Taylor Pavilion in Old Town Winchester
Old Town Winchester just keeps getting better.
The latest excitement is the completion of the Taylor Pavilion, an open-sided pavilion that is part of the newly created pocket park behind the recently restored Taylor Hotel.
Pocket park at Taylor Pavilion
The tiny green space and the remaining side wall are all that remains after the collapse of the mid-portion of the hotel.
Taylor Pavilion, Fly Tower in background
The pavilion will be used for weekly farmer’s market stalls and as an event venue.
Sunday Jazz in Old Town Winchester is a 3-part series featuring the SV Jazz ensemble (hear them here) on the afternoons of September 14 and 28 and October 12.
Those familiar with Defend the Valley (which includes the story of the Jones family here at Vaucluse during the Civil War) may recognize the columns of the old Taylor Hotel from the book jacket cover. With the sounds of live jazz wafting from behind the hotel on a Sunday afternoon, Winchester has come a long way. Our gratitude to all who have worked so long and hard to make this happen!
Apple Harvest Time in the Shenandoah Valley
posted by Neil Myers
No visit to the Valley in September or October is complete without an expedition in search of apples. It’s the perfect excuse to travel the back roads and see some countryside. Having lived here since 1995, we are happy to recommend our favorite spots to get apples. Each orchard has its own personality but all have one thing in common: they are all family businesses, as in fourth or fifth generation orchardists. Not something you see very often.
Rinker Orchards is a classic pick-your-own (PYO) operation. Started in 1972, one of the first in Virginia, they are now seeing the return of a third generation of apple pickers. We have guests at the inn who remember coming out as children with their families every fall to pick at Rinkers. There are large bins of pre-picked apples, but picking from the tree really takes no longer that picking from the bin. You can probably get all the apples you want from just a few trees, so it’s not like you are wandering around the whole orchard. Things to know:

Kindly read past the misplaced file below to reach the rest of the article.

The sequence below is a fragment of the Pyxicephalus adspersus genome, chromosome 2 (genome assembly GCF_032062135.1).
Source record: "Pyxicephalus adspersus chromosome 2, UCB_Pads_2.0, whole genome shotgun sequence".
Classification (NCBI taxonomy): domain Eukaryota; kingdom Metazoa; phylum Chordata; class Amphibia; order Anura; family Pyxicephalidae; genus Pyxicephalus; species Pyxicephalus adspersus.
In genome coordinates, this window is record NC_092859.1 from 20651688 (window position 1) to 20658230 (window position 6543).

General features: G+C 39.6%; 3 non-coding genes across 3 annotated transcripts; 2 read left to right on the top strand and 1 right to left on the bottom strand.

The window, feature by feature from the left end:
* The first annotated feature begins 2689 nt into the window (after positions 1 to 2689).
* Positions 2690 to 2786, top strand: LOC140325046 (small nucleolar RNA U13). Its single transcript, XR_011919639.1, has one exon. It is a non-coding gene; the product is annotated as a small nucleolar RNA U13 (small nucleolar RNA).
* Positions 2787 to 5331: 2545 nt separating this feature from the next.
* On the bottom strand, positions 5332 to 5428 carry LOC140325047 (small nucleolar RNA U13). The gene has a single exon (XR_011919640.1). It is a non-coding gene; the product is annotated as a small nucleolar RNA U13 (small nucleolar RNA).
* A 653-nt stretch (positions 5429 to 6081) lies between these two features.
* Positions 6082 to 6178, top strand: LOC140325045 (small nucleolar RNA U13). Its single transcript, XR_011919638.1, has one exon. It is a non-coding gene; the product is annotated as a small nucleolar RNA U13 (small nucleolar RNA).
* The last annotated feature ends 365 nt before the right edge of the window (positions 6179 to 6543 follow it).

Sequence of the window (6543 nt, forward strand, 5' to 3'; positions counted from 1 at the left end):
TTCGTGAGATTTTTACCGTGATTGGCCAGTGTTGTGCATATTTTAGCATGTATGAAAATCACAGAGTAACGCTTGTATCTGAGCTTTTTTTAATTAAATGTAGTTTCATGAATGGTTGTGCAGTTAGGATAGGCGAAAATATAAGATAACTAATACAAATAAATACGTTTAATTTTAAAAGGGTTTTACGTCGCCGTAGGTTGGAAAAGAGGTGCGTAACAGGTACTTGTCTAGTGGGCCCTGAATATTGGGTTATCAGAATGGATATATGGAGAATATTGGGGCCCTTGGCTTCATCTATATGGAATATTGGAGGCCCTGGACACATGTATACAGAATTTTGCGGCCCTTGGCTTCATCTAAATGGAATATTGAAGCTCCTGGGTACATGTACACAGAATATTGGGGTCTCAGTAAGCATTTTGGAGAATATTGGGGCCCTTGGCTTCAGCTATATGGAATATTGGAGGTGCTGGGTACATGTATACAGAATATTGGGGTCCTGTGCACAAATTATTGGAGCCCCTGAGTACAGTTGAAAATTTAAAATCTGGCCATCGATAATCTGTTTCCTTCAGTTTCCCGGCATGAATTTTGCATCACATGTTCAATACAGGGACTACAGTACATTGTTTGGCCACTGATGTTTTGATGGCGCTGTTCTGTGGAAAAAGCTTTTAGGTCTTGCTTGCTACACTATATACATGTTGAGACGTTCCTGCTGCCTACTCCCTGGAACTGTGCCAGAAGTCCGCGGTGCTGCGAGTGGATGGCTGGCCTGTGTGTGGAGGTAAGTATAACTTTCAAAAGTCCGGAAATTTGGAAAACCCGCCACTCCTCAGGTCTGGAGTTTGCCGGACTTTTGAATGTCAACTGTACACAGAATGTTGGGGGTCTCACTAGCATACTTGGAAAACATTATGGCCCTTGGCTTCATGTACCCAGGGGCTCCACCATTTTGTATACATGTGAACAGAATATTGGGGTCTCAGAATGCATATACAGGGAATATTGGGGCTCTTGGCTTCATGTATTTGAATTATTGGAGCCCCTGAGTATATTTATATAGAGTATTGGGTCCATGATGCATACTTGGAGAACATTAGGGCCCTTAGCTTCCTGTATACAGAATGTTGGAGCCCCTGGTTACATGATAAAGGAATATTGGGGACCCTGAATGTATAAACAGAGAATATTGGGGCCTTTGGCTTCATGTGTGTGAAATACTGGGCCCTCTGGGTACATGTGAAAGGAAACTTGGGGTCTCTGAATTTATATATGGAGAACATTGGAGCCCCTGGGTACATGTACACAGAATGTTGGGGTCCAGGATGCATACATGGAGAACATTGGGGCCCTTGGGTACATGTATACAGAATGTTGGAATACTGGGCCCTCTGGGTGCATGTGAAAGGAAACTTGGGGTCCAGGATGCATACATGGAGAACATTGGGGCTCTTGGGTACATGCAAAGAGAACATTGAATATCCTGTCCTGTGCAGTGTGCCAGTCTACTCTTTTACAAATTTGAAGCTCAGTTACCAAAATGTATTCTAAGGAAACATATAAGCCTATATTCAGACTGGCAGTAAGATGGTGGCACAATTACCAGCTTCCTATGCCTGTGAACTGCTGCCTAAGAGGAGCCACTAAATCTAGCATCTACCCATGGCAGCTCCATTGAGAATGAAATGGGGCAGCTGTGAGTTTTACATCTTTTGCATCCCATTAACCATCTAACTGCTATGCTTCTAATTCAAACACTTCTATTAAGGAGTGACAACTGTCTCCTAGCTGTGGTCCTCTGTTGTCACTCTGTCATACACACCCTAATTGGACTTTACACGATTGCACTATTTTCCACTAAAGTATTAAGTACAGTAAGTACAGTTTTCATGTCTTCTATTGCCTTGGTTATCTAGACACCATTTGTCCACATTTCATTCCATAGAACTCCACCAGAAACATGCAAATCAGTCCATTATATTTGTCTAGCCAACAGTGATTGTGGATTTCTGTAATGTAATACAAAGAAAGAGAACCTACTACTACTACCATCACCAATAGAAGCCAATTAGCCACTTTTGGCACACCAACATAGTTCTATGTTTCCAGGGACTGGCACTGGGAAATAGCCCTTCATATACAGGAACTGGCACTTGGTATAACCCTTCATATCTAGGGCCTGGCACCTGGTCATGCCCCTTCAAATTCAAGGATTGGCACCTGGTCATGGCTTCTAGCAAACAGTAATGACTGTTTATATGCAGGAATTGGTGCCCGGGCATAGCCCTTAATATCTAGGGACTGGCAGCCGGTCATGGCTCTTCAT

- PYO is available Friday through Monday only.
- The minimum purchase is a bushel, although it’s fine to mix together different types of apples.
- Apple butter will be made on site by the Stephens City Lion’s Club on September 14, 21, and 28. Just personal opinion, but Neil says this is the best of the local apple butters.
- Rinkers is maybe best known now for their cider, available at the orchard but also at other markets, including the local Martins Food Store. Made only from fresh fruit and flash pasteurized, we serve it at the inn until the supply vanishes, along about New Years.
Marker-Miller Orchard is a PYO operation that has grown into a destination all its own. There are 20 varieties of apples, 12 of which you can pick from the trees yourself. There’s a full bakery onsite, producing lots of treats including their famous cider donuts. The mountain view from the front porch rockers is the best of the local orchards and there is a wide variety of local products for sale. Things to know:
- The market is open daily in September and October.
- Their Fall Farm Festival in September 28 and 29, featuring live music from 1 to 3.